Sorry, I will not be imitating Macauley Culkin – though I have been known to booby-trap the apartment from time to time, just to keep people on their toes. No, instead, I’m going to talk about what I’m currently feeling, why I know it’s a crazy thing to feel, and ask for suggestions on how to fix it. Sound good? Alright, we’re all on the same page. Except that one guy. You know the one. No, don’t look his way. Eyes over here.
Right now, though I am back from St. Louis in the city I hope to be calling home, it doesn’t feel very home-y. I went to groups this morning, but many of the people I normally talk to weren’t there, or were otherwise occupied. I did get to spend a few minutes with a friend after groups, but only because I was helping her fix her Wii so she could erase someone else’s Netflix info and add her own. I have tried to contact a number of people in the last two hours all from the step-down program, but to no effect. I’m not sure why; maybe they’re all busy. There’s a little part of my brain, though, that, while little, is very loud, and is yelling “Nobody wants to talk to you! You suck!”
I know that that isn’t true, because I know my friends, and they wouldn’t do that to me. It is very likely that they are all busy; not too long ago I was pretty busy, and I don’t know that I would have been able to answer a text. It can often feel, though, like I am the one who has to do all the reaching out – that I have to ask people to do something, that I am rarely invited. While I sit here typing and feeling lonely, though, I know that feeling is an unwarranted one. I am making some critical errors with my feelings. For one, I am assuming that since nobody is currently responding to me, that I am being ignored, or that people actively dislike me – this is a type of cognitive error called catastrophizing, because it involves assuming the worst in any situation. I also know that I am not always the person who reaches out – that would be an example of confirmation bias, or filtering, where I am filtering out all of the thoughts and memories that do not match what I am currently thinking and feeling, while remembering all the things that support what is on my mind now.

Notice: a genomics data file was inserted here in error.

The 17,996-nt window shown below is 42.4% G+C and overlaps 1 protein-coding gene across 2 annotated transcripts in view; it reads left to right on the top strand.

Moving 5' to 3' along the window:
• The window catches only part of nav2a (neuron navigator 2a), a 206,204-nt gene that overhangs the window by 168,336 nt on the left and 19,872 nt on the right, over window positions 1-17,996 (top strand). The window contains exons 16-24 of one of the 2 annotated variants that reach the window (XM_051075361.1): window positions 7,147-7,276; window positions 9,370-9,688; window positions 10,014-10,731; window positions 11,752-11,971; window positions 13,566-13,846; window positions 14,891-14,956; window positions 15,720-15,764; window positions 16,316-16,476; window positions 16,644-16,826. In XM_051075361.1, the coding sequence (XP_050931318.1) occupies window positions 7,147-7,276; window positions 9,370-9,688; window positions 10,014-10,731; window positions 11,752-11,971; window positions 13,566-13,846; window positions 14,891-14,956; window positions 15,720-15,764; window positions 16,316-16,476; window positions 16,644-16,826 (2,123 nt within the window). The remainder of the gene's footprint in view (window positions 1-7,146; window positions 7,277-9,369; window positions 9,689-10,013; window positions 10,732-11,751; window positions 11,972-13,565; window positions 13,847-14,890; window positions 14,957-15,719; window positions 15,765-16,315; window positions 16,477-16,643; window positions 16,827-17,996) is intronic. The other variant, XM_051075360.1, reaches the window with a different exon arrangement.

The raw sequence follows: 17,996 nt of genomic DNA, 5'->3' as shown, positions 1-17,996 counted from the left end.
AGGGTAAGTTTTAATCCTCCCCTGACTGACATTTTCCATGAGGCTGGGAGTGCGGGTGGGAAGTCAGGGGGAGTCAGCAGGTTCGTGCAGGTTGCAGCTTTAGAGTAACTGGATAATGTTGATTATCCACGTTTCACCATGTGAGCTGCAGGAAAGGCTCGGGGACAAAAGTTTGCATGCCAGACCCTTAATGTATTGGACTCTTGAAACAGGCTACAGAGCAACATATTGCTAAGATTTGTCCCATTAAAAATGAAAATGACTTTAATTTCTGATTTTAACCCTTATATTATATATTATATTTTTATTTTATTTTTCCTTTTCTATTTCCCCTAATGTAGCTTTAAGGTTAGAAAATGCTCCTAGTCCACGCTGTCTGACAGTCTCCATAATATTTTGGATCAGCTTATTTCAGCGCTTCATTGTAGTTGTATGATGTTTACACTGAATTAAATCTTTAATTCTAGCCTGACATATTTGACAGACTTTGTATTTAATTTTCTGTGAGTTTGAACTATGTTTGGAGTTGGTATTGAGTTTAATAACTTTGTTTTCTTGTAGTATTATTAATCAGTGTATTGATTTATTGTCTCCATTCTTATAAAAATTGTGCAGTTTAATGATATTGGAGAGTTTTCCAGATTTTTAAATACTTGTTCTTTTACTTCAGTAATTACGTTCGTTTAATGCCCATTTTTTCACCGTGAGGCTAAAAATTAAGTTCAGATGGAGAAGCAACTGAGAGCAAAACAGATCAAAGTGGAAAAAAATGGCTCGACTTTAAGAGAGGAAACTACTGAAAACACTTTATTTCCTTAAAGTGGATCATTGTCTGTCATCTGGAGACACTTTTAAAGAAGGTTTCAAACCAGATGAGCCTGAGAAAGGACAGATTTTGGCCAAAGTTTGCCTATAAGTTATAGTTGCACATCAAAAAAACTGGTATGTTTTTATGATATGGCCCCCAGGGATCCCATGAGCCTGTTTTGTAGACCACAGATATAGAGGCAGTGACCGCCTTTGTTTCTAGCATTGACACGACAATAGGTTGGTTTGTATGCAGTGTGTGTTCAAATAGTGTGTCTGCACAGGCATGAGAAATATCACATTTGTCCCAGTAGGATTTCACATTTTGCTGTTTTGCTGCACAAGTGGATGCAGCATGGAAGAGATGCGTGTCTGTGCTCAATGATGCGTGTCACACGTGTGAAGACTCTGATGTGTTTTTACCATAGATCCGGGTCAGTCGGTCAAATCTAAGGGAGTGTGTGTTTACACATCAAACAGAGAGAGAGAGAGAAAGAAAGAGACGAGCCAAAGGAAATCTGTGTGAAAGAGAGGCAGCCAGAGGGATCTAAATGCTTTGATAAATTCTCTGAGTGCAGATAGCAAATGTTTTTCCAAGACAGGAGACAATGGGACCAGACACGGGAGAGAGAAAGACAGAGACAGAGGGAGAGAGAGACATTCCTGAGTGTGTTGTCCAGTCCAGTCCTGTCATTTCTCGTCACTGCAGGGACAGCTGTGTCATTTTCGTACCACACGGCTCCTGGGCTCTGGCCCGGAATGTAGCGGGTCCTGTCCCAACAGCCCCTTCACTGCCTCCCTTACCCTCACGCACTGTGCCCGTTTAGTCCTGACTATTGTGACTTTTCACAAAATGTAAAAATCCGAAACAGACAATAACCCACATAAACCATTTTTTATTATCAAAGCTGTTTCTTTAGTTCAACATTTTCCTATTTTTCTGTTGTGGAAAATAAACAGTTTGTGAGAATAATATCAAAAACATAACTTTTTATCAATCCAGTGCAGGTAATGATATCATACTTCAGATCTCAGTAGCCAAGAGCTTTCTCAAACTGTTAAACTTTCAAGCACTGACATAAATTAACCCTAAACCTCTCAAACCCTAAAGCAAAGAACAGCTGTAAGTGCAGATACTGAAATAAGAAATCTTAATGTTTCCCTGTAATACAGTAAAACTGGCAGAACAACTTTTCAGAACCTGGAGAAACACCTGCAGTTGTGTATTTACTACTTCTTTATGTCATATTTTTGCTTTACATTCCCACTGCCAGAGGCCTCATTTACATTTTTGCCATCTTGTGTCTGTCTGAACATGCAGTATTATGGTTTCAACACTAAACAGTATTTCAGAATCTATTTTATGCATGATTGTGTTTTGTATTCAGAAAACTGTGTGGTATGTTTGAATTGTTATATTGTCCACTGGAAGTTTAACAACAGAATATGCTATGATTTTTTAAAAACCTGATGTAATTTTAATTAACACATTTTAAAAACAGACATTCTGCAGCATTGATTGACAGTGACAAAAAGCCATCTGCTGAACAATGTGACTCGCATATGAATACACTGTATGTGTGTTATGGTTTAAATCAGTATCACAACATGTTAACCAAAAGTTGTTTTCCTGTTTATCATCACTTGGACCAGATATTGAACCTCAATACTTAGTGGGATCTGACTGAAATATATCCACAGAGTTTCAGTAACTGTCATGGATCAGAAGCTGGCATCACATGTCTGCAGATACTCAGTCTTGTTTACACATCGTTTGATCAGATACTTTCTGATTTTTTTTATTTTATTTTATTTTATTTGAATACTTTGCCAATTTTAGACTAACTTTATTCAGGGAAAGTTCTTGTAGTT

Learning to recognize that I am doing some of these things has been very helpful to me, because it helps me to realize that, often, there is a part of my mind that is actively working to sabotage me. Maybe it isn’t working that way purposefully – humans are, after all, hardwired to think of the negative before the positive, because always expecting the worst rather than blindly hoping for the best kept our primitive ancestors alive. But that part of my mind doesn’t behave rationally, it behaves emotionally. I feel a little lonely, and so it leaps into action, trying to find ways of justifying why I feel that way. Now, in some situations, this might be useful, but right now it is just annoying, because I have to try to block out those erroneous thoughts and feeling with the rest of my brain. Doing that while typing a blog entry, as you might imagine, is kind of hard.
But it is something I couldn’t have done before I came to treatment. I would have felt those feelings, and after a few minutes, assumed that they were the truth, that those thoughts were facts. I would have felt sad, pathetic, and lonely, all because I didn’t get any answers to tiny text messages for an hour or two. Now I can recognize those errors, single them out, and ignore them (though, to be honest, I wouldn’t mind some company). If you want a concrete example of what I have learned since coming to Menninger, I don’t know that I can give you statistics and facts, but this is about as close as I can get.
I can tell that little part of my brain to sit down, shut up, and let me get on with my day. While it doesn’t always feel good, it does tend to help, especially in situations like this. Now, if you’ll excuse me, I have some booby traps to set – I think I saw a Joe Pesci lookalike earlier…